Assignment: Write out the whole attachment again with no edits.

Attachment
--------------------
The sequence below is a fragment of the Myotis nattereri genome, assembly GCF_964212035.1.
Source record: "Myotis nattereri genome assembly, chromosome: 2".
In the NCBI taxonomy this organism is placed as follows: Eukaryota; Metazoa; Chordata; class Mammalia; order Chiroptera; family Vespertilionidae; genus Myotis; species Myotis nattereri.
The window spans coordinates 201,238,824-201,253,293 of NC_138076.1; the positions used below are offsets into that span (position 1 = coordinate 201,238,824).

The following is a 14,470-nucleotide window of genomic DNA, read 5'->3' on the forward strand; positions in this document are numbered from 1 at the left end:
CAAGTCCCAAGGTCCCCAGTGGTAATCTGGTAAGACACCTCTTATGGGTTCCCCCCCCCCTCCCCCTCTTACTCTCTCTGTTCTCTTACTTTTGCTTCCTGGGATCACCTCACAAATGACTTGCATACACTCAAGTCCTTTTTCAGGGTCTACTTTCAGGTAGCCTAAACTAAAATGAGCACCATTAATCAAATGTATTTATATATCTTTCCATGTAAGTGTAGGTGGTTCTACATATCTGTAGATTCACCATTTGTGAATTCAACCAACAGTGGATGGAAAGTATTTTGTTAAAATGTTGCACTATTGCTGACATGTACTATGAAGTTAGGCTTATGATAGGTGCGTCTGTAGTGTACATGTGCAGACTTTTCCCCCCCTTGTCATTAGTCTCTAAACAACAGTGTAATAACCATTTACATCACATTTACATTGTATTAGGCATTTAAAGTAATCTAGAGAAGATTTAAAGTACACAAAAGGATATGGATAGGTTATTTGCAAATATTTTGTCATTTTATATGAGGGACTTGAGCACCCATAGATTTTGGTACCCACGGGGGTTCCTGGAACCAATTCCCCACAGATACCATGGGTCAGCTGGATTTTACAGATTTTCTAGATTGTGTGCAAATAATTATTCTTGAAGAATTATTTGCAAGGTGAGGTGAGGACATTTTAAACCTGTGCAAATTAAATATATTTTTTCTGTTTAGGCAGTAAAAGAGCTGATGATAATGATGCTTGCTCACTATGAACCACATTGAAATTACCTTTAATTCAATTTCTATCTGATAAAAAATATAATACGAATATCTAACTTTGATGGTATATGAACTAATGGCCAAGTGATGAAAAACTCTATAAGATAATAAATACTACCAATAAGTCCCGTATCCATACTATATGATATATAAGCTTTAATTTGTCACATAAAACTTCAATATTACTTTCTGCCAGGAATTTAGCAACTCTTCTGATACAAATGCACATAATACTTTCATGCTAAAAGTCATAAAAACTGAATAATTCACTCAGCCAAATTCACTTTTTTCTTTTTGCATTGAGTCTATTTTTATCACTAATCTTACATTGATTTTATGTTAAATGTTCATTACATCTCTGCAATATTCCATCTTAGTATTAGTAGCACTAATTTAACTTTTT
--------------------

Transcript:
The sequence below is a fragment of the Myotis nattereri genome, assembly GCF_964212035.1.
Source record: "Myotis nattereri genome assembly, chromosome: 2".
In the NCBI taxonomy this organism is placed as follows: Eukaryota; Metazoa; Chordata; class Mammalia; order Chiroptera; family Vespertilionidae; genus Myotis; species Myotis nattereri.
The window spans coordinates 201,238,824-201,253,293 of NC_138076.1; the positions used below are offsets into that span (position 1 = coordinate 201,238,824).

The following is a 14,470-nucleotide window of genomic DNA, read 5'->3' on the forward strand; positions in this document are numbered from 1 at the left end:
CAAGTCCCAAGGTCCCCAGTGGTAATCTGGTAAGACACCTCTTATGGGTTCCCCCCCCCCTCCCCCTCTTACTCTCTCTGTTCTCTTACTTTTGCTTCCTGGGATCACCTCACAAATGACTTGCATACACTCAAGTCCTTTTTCAGGGTCTACTTTCAGGTAGCCTAAACTAAAATGAGCACCATTAATCAAATGTATTTATATATCTTTCCATGTAAGTGTAGGTGGTTCTACATATCTGTAGATTCACCATTTGTGAATTCAACCAACAGTGGATGGAAAGTATTTTGTTAAAATGTTGCACTATTGCTGACATGTACTATGAAGTTAGGCTTATGATAGGTGCGTCTGTAGTGTACATGTGCAGACTTTTCCCCCCCTTGTCATTAGTCTCTAAACAACAGTGTAATAACCATTTACATCACATTTACATTGTATTAGGCATTTAAAGTAATCTAGAGAAGATTTAAAGTACACAAAAGGATATGGATAGGTTATTTGCAAATATTTTGTCATTTTATATGAGGGACTTGAGCACCCATAGATTTTGGTACCCACGGGGGTTCCTGGAACCAATTCCCCACAGATACCATGGGTCAGCTGGATTTTACAGATTTTCTAGATTGTGTGCAAATAATTATTCTTGAAGAATTATTTGCAAGGTGAGGTGAGGACATTTTAAACCTGTGCAAATTAAATATATTTTTTCTGTTTAGGCAGTAAAAGAGCTGATGATAATGATGCTTGCTCACTATGAACCACATTGAAATTACCTTTAATTCAATTTCTATCTGATAAAAAATATAATACGAATATCTAACTTTGATGGTATATGAACTAATGGCCAAGTGATGAAAAACTCTATAAGATAATAAATACTACCAATAAGTCCCGTATCCATACTATATGATATATAAGCTTTAATTTGTCACATAAAACTTCAATATTACTTTCTGCCAGGAATTTAGCAACTCTTCTGATACAAATGCACATAATACTTTCATGCTAAAAGTCATAAAAACTGAATAATTCACTCAGCCAAATTCACTTTTTTCTTTTTGCATTGAGTCTATTTTTATCACTAATCTTACATTGATTTTATGTTAAATGTTCATTACATCTCTGCAATATTCCATCTTAGTATTAGTAGCACTAATTTAACTTTTT